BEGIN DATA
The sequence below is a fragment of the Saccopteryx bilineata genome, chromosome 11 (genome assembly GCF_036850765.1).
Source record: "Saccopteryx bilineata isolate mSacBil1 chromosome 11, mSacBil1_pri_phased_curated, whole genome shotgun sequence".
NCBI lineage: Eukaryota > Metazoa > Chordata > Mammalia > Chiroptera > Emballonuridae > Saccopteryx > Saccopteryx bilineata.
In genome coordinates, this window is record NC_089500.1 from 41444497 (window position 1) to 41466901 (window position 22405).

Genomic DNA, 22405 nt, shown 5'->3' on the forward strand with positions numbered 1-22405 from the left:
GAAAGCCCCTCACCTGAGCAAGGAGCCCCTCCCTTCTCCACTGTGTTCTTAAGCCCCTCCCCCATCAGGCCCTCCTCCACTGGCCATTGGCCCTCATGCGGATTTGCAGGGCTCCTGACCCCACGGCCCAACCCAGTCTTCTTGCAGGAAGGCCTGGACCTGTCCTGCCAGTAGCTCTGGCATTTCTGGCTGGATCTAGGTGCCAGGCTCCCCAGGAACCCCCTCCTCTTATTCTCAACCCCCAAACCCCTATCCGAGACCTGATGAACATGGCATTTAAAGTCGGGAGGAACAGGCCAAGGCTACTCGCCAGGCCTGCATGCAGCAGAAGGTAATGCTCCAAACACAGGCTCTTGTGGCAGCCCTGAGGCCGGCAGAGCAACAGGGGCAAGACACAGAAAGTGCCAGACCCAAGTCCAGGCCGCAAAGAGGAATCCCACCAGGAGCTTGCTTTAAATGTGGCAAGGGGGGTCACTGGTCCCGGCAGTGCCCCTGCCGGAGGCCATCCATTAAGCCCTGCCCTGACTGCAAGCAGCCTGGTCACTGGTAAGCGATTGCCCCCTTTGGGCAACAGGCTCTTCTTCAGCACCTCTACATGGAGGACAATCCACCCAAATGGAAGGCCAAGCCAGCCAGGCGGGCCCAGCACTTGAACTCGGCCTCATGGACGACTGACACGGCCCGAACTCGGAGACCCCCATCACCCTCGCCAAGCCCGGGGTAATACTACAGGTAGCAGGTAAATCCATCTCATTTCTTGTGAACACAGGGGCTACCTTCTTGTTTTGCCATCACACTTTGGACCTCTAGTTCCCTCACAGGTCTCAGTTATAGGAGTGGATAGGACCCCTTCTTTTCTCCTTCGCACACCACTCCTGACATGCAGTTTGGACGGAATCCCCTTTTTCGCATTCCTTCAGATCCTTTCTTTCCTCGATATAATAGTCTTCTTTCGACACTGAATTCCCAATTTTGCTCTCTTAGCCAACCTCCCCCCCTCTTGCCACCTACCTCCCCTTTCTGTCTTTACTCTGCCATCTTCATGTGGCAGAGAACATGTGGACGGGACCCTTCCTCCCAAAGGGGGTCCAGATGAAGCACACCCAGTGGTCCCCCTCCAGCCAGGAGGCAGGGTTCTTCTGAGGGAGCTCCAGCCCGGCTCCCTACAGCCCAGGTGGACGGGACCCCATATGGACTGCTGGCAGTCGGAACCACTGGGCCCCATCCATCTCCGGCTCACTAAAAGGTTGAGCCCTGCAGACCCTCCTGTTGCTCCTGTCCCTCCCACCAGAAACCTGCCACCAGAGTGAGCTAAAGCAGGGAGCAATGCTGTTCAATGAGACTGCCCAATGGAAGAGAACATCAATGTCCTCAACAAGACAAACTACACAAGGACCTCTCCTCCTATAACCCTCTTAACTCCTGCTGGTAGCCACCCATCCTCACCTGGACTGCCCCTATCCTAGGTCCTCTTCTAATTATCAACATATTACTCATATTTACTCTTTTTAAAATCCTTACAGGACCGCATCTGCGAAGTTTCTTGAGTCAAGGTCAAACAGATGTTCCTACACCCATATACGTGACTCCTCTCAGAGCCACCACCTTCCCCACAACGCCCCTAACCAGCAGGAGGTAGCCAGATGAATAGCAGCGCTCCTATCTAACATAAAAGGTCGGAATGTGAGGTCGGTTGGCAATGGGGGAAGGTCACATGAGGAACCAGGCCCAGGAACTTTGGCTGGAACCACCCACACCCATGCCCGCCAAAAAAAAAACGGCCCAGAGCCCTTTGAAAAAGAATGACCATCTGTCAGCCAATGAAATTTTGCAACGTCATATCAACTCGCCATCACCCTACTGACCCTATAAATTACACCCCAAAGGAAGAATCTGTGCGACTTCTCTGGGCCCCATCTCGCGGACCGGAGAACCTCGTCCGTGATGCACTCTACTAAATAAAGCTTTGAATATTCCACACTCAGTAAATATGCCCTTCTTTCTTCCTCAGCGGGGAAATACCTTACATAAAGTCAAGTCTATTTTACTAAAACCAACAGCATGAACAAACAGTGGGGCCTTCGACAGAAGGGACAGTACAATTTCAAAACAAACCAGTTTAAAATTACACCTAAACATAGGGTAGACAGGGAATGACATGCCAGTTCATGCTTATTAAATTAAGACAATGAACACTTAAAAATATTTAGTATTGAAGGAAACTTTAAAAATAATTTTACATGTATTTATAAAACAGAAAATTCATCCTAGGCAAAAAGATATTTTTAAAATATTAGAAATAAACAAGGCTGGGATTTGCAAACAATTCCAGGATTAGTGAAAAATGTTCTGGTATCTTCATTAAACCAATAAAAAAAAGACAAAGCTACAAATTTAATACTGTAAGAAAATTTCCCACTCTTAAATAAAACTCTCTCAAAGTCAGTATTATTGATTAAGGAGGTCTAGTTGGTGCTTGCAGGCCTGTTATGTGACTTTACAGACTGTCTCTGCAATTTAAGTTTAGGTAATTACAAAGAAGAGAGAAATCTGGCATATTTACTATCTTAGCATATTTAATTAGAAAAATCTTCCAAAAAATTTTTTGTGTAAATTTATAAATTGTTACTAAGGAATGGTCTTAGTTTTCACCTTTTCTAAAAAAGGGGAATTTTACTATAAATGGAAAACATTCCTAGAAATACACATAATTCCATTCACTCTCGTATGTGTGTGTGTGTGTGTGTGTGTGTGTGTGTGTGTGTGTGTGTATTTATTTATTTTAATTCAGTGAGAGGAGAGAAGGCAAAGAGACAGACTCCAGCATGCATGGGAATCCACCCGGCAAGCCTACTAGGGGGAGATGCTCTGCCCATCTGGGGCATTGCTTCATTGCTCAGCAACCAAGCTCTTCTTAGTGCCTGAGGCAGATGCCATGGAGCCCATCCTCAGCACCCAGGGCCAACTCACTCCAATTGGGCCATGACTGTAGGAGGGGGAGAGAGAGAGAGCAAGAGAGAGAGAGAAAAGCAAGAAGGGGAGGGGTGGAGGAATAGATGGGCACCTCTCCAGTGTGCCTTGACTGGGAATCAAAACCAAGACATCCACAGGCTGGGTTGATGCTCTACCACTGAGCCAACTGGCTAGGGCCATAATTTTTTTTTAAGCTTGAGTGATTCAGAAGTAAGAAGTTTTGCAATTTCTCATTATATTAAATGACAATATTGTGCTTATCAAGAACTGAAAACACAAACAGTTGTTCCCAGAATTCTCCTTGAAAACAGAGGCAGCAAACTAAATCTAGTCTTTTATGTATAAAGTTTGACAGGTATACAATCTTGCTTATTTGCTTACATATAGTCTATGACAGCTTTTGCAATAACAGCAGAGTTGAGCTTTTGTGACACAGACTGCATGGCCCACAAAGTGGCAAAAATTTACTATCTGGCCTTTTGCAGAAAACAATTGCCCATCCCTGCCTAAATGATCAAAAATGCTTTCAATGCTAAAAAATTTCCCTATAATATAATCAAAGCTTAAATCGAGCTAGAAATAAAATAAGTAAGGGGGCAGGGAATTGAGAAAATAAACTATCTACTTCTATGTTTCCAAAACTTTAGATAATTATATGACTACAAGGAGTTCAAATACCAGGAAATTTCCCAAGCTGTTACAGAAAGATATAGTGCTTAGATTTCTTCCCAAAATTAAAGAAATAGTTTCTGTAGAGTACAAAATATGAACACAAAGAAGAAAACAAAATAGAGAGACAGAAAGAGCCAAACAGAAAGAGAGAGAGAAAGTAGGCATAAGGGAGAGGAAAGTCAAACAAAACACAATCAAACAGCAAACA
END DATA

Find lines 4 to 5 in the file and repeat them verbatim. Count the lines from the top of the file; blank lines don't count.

In genome coordinates, this window is record NC_089500.1 from 41444497 (window position 1) to 41466901 (window position 22405).

Genomic DNA, 22405 nt, shown 5'->3' on the forward strand with positions numbered 1-22405 from the left: